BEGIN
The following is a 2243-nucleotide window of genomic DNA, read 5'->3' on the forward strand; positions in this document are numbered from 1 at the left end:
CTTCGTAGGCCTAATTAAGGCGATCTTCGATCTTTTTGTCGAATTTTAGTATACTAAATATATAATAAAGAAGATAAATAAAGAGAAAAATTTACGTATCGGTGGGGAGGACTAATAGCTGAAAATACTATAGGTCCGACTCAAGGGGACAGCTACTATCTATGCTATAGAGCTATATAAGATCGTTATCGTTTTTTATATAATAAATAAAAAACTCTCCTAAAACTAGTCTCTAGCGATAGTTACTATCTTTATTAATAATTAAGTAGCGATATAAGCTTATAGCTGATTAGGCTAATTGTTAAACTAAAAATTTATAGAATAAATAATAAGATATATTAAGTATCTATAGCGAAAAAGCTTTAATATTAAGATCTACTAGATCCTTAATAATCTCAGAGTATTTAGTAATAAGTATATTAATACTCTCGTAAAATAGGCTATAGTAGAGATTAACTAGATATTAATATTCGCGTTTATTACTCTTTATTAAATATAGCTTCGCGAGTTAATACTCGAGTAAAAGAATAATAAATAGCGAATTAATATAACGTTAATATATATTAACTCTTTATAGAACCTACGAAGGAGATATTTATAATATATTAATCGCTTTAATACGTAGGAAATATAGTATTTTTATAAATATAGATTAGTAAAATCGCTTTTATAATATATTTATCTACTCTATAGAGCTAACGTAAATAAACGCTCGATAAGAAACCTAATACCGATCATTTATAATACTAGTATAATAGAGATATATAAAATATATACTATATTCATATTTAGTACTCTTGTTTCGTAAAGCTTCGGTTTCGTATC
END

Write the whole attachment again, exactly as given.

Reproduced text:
The following is a 2243-nucleotide window of genomic DNA, read 5'->3' on the forward strand; positions in this document are numbered from 1 at the left end:
CTTCGTAGGCCTAATTAAGGCGATCTTCGATCTTTTTGTCGAATTTTAGTATACTAAATATATAATAAAGAAGATAAATAAAGAGAAAAATTTACGTATCGGTGGGGAGGACTAATAGCTGAAAATACTATAGGTCCGACTCAAGGGGACAGCTACTATCTATGCTATAGAGCTATATAAGATCGTTATCGTTTTTTATATAATAAATAAAAAACTCTCCTAAAACTAGTCTCTAGCGATAGTTACTATCTTTATTAATAATTAAGTAGCGATATAAGCTTATAGCTGATTAGGCTAATTGTTAAACTAAAAATTTATAGAATAAATAATAAGATATATTAAGTATCTATAGCGAAAAAGCTTTAATATTAAGATCTACTAGATCCTTAATAATCTCAGAGTATTTAGTAATAAGTATATTAATACTCTCGTAAAATAGGCTATAGTAGAGATTAACTAGATATTAATATTCGCGTTTATTACTCTTTATTAAATATAGCTTCGCGAGTTAATACTCGAGTAAAAGAATAATAAATAGCGAATTAATATAACGTTAATATATATTAACTCTTTATAGAACCTACGAAGGAGATATTTATAATATATTAATCGCTTTAATACGTAGGAAATATAGTATTTTTATAAATATAGATTAGTAAAATCGCTTTTATAATATATTTATCTACTCTATAGAGCTAACGTAAATAAACGCTCGATAAGAAACCTAATACCGATCATTTATAATACTAGTATAATAGAGATATATAAAATATATACTATATTCATATTTAGTACTCTTGTTTCGTAAAGCTTCGGTTTCGTATC